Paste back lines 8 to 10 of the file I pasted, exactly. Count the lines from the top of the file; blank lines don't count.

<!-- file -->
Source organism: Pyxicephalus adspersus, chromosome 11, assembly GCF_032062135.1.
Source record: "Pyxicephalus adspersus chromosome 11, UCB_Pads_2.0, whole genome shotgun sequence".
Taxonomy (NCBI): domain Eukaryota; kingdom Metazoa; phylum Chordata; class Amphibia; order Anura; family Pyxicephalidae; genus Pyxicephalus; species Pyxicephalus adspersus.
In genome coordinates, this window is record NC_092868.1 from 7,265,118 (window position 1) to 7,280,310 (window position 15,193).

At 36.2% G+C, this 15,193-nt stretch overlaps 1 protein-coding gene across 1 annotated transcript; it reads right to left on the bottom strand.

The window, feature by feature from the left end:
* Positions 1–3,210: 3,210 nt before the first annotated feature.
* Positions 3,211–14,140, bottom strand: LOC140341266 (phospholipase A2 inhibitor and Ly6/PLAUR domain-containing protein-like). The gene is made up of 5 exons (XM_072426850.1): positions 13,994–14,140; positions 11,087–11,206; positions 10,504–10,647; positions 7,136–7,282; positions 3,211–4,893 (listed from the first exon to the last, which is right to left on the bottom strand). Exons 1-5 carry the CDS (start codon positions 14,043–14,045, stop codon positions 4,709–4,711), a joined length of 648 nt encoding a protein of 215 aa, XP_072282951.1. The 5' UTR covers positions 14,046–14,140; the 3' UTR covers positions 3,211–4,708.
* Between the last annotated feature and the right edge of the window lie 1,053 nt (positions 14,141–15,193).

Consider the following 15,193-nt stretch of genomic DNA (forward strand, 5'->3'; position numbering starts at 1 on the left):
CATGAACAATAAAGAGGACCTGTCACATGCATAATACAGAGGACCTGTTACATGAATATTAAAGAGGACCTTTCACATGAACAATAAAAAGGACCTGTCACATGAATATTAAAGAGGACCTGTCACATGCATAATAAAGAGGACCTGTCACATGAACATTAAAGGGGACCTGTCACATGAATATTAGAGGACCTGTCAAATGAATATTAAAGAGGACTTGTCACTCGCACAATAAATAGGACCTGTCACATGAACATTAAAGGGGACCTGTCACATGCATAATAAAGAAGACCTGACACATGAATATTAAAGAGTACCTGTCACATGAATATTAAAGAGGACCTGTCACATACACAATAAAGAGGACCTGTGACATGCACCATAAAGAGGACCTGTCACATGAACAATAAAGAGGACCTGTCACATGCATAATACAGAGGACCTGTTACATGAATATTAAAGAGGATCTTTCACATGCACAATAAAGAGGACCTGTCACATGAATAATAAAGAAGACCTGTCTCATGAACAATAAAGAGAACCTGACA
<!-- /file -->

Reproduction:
* Positions 3,211–14,140, bottom strand: LOC140341266 (phospholipase A2 inhibitor and Ly6/PLAUR domain-containing protein-like). The gene is made up of 5 exons (XM_072426850.1): positions 13,994–14,140; positions 11,087–11,206; positions 10,504–10,647; positions 7,136–7,282; positions 3,211–4,893 (listed from the first exon to the last, which is right to left on the bottom strand). Exons 1-5 carry the CDS (start codon positions 14,043–14,045, stop codon positions 4,709–4,711), a joined length of 648 nt encoding a protein of 215 aa, XP_072282951.1. The 5' UTR covers positions 14,046–14,140; the 3' UTR covers positions 3,211–4,708.
* Between the last annotated feature and the right edge of the window lie 1,053 nt (positions 14,141–15,193).

Consider the following 15,193-nt stretch of genomic DNA (forward strand, 5'->3'; position numbering starts at 1 on the left):